Like a faulty firework that fizzles out after sizzling briefly, last week’s Diwali release, Thugs Of Hindostan, failed to live up to its massive hype and potential and crashed soon after registering a massive day one.
Despite its disappointing performance that has sent shockwaves through the trade, the film managed to collect over Rs 100 crore in the course of its extended first weekend. This is close on the heels of Badhaai Ho’s fabulous, and somewhat unexpected, conquest of the three-figure mark.
With the so-called Club 100 now expanded with the addition of these two new members, we have so far had 11 Hindi films going past the Rs 100-crore mark at the domestic box office during the course of this year. Even though the year isn’t over yet and there are still some potential centurions scheduled for release during the weeks that remain, 2018 has already set a new record for the highest number of `100-crore+ films in a year, bettering the previous high of nine such films in 2012.
Here’s the updated roster of box office centurions, in order of their date of release:
While Thugs Of Hindostan may be the 65th entrant in a list that is not only quite substantial but also one that is being added to with increasing frequency, it is pertinent to remember that at around this time ten years ago, we didn’t have a single Hindi film that had managed to clock that magical number.
It was Ghajini that first went where no Hindi film had gone before following its Christmas Day release in 2008. The momentum slowly gathered steam with the following couple of years delivering one and two centurions, respectively, before the tons started flowing with a degree of regularity – each subsequent year has yielded at least five such films.
What is also interesting – and encouraging – to note upon a closer study of the table is the extent to which this landmark has been democratised and become more accessible over the years i.e. the increasing number of stars/actors that have delivered `100-crore+ films.
For the first four years – and the first nine films – this achievement was exclusive to a handful of superstars, namely: Aamir Khan, Salman Khan, Ajay Devgn and Shah Rukh Khan. Subsequent years and films saw a substantial increase in these ranks, with stars like Hrithik Roshan, Akshay Kumar, Ranbir Kapoor, Farhan Akhtar, Deepika Padukone, Ranveer Singh, Alia Bhatt, Arjun Kapoor, Kangana Ranaut, Varun Dhawan and Sushant Singh Rajput joining the bandwagon.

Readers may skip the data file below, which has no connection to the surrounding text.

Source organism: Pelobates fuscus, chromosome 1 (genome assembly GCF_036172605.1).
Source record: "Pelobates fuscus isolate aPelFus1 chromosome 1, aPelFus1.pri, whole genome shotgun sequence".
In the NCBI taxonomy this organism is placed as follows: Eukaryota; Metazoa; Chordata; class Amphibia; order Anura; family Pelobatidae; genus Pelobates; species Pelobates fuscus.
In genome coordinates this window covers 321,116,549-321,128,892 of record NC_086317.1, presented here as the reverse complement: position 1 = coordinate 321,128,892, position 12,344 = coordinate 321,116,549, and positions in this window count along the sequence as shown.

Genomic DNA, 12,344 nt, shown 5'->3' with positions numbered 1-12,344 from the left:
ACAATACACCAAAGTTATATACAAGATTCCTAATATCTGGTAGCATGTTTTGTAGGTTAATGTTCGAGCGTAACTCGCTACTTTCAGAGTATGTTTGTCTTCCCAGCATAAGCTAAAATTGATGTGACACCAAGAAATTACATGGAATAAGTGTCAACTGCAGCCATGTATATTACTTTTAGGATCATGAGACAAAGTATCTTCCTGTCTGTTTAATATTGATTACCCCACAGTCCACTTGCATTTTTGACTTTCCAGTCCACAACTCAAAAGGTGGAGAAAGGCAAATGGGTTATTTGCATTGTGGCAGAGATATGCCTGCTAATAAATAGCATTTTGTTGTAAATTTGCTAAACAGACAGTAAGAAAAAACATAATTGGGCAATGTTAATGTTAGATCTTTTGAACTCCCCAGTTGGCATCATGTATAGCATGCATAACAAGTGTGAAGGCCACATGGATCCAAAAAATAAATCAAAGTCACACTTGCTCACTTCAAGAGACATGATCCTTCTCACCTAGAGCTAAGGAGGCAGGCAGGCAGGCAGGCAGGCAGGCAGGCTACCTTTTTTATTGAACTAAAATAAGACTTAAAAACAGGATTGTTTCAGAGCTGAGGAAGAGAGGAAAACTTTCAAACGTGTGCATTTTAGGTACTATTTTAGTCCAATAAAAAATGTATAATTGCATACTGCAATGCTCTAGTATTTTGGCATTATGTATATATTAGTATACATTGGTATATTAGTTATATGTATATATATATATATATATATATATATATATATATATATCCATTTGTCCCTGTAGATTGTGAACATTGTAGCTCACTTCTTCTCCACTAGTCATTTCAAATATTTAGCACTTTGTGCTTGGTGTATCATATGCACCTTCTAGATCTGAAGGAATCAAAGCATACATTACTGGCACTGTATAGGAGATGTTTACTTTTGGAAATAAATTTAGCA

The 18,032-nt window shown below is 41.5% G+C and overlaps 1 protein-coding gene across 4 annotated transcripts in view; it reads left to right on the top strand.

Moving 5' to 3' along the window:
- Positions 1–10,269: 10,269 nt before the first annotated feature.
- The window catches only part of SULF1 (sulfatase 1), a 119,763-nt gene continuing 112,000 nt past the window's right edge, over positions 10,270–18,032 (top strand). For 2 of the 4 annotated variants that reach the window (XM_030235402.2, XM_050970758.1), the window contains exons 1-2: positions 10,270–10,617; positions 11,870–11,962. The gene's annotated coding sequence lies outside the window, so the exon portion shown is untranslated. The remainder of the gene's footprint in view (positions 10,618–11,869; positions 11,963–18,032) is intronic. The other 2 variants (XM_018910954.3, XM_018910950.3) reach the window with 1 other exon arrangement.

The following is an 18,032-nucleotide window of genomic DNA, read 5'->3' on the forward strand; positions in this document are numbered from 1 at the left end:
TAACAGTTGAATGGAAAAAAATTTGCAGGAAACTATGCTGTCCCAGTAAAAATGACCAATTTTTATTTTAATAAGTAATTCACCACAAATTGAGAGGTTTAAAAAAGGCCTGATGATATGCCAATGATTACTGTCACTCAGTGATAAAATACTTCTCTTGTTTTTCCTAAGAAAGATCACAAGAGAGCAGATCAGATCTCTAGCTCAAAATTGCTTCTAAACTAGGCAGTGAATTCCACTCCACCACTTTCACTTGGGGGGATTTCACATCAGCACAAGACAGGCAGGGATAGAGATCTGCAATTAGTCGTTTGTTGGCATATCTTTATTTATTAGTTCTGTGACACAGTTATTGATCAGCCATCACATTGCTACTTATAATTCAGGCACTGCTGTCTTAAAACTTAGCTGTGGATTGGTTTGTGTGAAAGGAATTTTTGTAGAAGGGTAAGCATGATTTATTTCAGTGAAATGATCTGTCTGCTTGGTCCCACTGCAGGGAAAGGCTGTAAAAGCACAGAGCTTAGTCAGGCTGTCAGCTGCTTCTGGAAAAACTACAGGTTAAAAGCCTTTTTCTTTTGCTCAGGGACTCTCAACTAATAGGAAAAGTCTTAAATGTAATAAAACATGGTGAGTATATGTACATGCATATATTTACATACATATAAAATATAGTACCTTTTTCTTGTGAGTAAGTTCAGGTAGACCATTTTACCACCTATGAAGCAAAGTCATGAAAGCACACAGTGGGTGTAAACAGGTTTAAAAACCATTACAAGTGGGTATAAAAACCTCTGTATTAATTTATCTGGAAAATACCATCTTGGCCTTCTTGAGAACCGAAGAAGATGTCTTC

And 2018 has seen that welcome trend broaden and accelerate like never before – in addition to a bunch of superstar-led centuries, a diverse mix of talents like Tiger Shroff, Kartik Aaryan, Rajkummar Rao and Ayushmann Khurrana have delivered their first tons this year.
A similar trend is apparent in the progressive expansion of the range of content/genres that have struck box-office gold over the years. Initially monopolised by action and comedy, Club 100 has gradually acquired a more diverse narrative palette. Again, nothing demonstrates this better than the current year in which we have seen the milestone being crossed by an eclectic mix of films – from biopics to rom-coms to period dramas to horror comedies to espionage thrillers to massy actioners to slice-of-life dramedies to sports films and more.
So while the Diwali festivities this year may have been dampened somewhat with Thugs Of Hindostan proving to be damp squib, we can at least take some heart from this year’s record-breaking performance in terms of box office centurions, as also a broadening of our bankable talent base and our thematic options.
Moreover, with the year not done yet and such potential blockbusters as Zero and Simmba waiting in the wings – not to mention the potential surprise packages that have defined 2018 – it is virtually a given that this record tally will be further added to before we turn the calendar over.
Records are meant to be broken, as the cliché goes, and as far as this particular record is concerned, the trade would like nothing more than for it to be repeatedly bettered year after year.
Amen to that!
- Nitin Tej Ahuja